Prime Minister Narendra Modi, during the last four-and-a-half years in power, has undoubtedly demonstrated the qualities of a communicator, event management expert and the one who is capable of building up his own political narratives that personally suits him, his party and its ideology. But the unprecedented floods and landslides that devastated the coastal state of Kerala and his government’s actions towards the Communist-ruled state have also demonstrated that what he lacked is nothing but statesmanship.
Statesmen stand on a platform of fundamental truths, believe in certain core values, and show empathy, besides believing that the short-term sacrifice is necessary to the long-term gain. According to the author of ‘Politics among Nations,’ Hans J. Morgenthau, statesmen are political realists. They look at policy in terms of its effect on the nation.
The way Modi and his government treating the non-BJP ruled states—be it Aam Aadmi Party (AAP) ruled Delhi, Telugu Desham Party (TDP) ruled Andhra Pradesh and now CPI (Marxist) ruled Kerala—clearly indicates that he and his party chief Amit Shah cannot digest victory of any other political party in any state in India. After Arvind Kejriwal’s Aam Aadmi Party swept to power in Delhi, the Centre used all the tricks under its sleeve to discredit the Kejriwal government and created obstacles in its functioning—leading to acrimonious tussle between the Lieutenant Governor and the elected government. There were occasions when the nominated retired bureaucrat was seen ruling the state, and the elected government and its representatives went unsung and unwept.
The manner in which the BJP tried to side-line its own ally, the TDP, by denying fulfilling the promised special status to Andhra Pradesh, is another instance of the Modi Sarkar’s antipathy towards the non-BJP ruled states. And, the latest one is Modi’s perfunctory approach towards a massive humanitarian crisis that unfolded in Kerala due to the worst-ever floods of the century. Despite knowing fully about the magnitude of the problem, the Modi government initially announced an assistance of Rs 100 crore and later enhanced the amount by Rs 500 crore, after the Prime Minister visited Kerala. Then, the Centre suggested that the state government must pay about Rs 230 crore for the rice it supplied for the flood victims or it would be deducted from the relief amount of Rs 600 crore. This has drawn wide-spread criticism, and that forced the state BJP leaders to run for cover.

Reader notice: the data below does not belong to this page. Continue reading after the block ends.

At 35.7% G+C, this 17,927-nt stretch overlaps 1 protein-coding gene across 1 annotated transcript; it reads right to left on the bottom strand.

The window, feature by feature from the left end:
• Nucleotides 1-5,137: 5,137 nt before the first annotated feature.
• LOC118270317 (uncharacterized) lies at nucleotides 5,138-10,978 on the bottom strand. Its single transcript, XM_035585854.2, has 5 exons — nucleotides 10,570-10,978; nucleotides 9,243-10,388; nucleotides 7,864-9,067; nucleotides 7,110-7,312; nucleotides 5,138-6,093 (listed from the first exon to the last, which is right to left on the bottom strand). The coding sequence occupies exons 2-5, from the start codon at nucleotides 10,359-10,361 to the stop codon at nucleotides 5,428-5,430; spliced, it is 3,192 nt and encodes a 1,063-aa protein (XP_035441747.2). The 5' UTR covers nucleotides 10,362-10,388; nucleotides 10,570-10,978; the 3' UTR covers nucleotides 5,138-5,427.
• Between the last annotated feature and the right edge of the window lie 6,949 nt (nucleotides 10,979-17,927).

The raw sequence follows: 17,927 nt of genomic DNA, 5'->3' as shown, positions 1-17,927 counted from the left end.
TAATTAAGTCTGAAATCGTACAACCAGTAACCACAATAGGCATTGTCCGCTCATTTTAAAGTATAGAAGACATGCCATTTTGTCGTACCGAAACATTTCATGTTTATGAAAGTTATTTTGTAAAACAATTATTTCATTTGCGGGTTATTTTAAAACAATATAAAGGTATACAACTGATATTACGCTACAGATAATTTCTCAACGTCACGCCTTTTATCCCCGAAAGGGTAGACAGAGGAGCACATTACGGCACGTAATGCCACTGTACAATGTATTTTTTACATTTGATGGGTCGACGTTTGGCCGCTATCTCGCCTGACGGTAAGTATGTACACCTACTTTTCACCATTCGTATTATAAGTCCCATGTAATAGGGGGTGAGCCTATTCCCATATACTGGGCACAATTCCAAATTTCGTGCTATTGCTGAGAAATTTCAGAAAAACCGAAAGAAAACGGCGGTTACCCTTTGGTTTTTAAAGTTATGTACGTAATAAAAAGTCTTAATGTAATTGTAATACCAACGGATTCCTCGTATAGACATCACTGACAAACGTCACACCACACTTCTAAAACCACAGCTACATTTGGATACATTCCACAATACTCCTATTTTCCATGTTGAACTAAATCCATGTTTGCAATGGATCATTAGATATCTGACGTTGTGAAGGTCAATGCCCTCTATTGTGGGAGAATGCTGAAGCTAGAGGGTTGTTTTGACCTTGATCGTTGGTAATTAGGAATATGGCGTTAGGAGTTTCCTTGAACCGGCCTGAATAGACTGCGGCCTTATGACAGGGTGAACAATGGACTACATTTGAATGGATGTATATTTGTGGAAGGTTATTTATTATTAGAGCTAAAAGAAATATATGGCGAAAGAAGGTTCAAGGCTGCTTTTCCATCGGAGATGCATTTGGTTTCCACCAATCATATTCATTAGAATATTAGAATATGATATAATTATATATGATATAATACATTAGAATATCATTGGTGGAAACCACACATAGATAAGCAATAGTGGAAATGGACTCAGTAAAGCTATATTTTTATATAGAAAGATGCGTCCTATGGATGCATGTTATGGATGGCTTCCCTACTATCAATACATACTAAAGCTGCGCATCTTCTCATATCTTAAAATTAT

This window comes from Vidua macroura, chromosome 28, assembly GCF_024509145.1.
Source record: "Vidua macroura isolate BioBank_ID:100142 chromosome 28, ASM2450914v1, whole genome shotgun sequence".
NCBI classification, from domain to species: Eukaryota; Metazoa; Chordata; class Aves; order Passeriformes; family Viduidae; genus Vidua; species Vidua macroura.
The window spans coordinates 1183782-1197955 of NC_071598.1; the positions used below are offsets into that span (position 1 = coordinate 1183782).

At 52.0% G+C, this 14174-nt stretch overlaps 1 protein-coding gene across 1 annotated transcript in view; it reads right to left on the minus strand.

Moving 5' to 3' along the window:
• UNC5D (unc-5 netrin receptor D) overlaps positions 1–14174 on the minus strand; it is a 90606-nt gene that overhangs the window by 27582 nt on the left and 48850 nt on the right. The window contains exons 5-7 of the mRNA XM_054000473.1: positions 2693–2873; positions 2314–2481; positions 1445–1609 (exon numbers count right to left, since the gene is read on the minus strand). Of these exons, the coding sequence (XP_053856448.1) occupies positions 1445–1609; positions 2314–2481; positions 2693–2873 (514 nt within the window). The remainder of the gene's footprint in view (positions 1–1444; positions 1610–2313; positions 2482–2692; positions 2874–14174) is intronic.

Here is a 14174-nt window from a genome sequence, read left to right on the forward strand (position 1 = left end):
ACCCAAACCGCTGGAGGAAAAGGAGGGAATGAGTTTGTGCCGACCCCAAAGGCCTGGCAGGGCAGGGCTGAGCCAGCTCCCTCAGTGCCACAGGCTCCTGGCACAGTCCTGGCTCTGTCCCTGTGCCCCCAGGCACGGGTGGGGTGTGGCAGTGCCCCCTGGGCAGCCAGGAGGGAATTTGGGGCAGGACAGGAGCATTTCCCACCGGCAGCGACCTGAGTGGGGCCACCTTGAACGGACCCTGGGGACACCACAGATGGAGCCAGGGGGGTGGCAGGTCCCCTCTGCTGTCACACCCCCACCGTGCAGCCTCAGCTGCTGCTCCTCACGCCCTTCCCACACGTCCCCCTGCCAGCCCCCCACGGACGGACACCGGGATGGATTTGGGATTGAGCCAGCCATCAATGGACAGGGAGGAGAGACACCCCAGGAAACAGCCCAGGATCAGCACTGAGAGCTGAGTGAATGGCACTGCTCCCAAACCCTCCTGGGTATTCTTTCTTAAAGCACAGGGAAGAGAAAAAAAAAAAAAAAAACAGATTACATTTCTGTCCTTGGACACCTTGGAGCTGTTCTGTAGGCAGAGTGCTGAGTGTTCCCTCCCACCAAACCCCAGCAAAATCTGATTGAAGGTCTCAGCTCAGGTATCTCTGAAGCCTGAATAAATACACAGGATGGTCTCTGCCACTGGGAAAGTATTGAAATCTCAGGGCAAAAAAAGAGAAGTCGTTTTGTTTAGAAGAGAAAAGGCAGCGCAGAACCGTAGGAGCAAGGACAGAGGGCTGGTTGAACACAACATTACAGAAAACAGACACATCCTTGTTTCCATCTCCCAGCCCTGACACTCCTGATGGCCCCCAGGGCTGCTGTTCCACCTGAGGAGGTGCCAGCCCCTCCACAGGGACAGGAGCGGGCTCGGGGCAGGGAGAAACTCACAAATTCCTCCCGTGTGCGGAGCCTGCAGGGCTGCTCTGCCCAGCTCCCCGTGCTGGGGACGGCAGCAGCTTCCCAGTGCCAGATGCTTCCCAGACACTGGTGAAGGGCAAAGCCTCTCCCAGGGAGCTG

Immediately, when the UAE government announced to provide a relief of Rs 700 crore to Kerala, the Modi Sarkar did a somersault, and its food minister Ramvilas Paswan announced that the government would not charge for the rice it supplied to the flood-hit state. The sinister move of the Centre was unfolded soon when it blocked the UAE relief, saying that there is no provision to accept relief from a foreign government. The Centre also refused to accept UN offer for cooperation after Shashi Tharoor, a former UN deputy secretary general and now the Congress Member of Parliament, intervened seeking UN assistance. Besides, a social media campaign was unleashed against Kerala by the so-called saffron sympathizers that Kerala doesn’t need any help.
Despite such mechanisations by the BJP leadership, all political parties and organisations stood together in the rescue and relief operations—keeping aloof their political differences. If such a flood had taken place in any thickly populated state, the causalities would have been much more. A large community of migrant workers, mostly from West Bengal, Bihar, Uttar Pradesh, Chhattisgarh and Odisha states, and from Nepal, also contributed their mite to help the people in the hour of crisis. Now the challenge is re-construction. Kerala and its people, including the people from other states working in the coastal state, will work together to achieve it, despite such ambivalent attitude of the BJP government at the Centre.